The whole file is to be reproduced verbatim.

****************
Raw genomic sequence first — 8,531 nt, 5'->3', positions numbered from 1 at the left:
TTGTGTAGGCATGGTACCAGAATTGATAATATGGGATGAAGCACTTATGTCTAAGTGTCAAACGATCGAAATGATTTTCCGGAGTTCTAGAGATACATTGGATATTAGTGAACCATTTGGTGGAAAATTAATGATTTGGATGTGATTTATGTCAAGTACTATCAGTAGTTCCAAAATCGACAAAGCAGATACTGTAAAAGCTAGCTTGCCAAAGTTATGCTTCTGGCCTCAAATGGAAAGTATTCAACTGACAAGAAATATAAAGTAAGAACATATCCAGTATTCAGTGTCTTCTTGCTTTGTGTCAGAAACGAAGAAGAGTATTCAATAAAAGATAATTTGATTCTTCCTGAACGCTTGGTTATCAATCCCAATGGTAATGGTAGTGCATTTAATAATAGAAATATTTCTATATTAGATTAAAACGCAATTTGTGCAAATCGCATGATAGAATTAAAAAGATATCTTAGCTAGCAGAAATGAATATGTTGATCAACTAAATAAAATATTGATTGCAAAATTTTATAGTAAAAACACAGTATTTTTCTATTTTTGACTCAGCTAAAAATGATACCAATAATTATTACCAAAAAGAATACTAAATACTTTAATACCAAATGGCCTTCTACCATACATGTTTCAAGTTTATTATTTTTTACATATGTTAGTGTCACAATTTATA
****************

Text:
Raw genomic sequence first — 8,531 nt, 5'->3', positions numbered from 1 at the left:
TTGTGTAGGCATGGTACCAGAATTGATAATATGGGATGAAGCACTTATGTCTAAGTGTCAAACGATCGAAATGATTTTCCGGAGTTCTAGAGATACATTGGATATTAGTGAACCATTTGGTGGAAAATTAATGATTTGGATGTGATTTATGTCAAGTACTATCAGTAGTTCCAAAATCGACAAAGCAGATACTGTAAAAGCTAGCTTGCCAAAGTTATGCTTCTGGCCTCAAATGGAAAGTATTCAACTGACAAGAAATATAAAGTAAGAACATATCCAGTATTCAGTGTCTTCTTGCTTTGTGTCAGAAACGAAGAAGAGTATTCAATAAAAGATAATTTGATTCTTCCTGAACGCTTGGTTATCAATCCCAATGGTAATGGTAGTGCATTTAATAATAGAAATATTTCTATATTAGATTAAAACGCAATTTGTGCAAATCGCATGATAGAATTAAAAAGATATCTTAGCTAGCAGAAATGAATATGTTGATCAACTAAATAAAATATTGATTGCAAAATTTTATAGTAAAAACACAGTATTTTTCTATTTTTGACTCAGCTAAAAATGATACCAATAATTATTACCAAAAAGAATACTAAATACTTTAATACCAAATGGCCTTCTACCATACATGTTTCAAGTTTATTATTTTTTACATATGTTAGTGTCACAATTTATA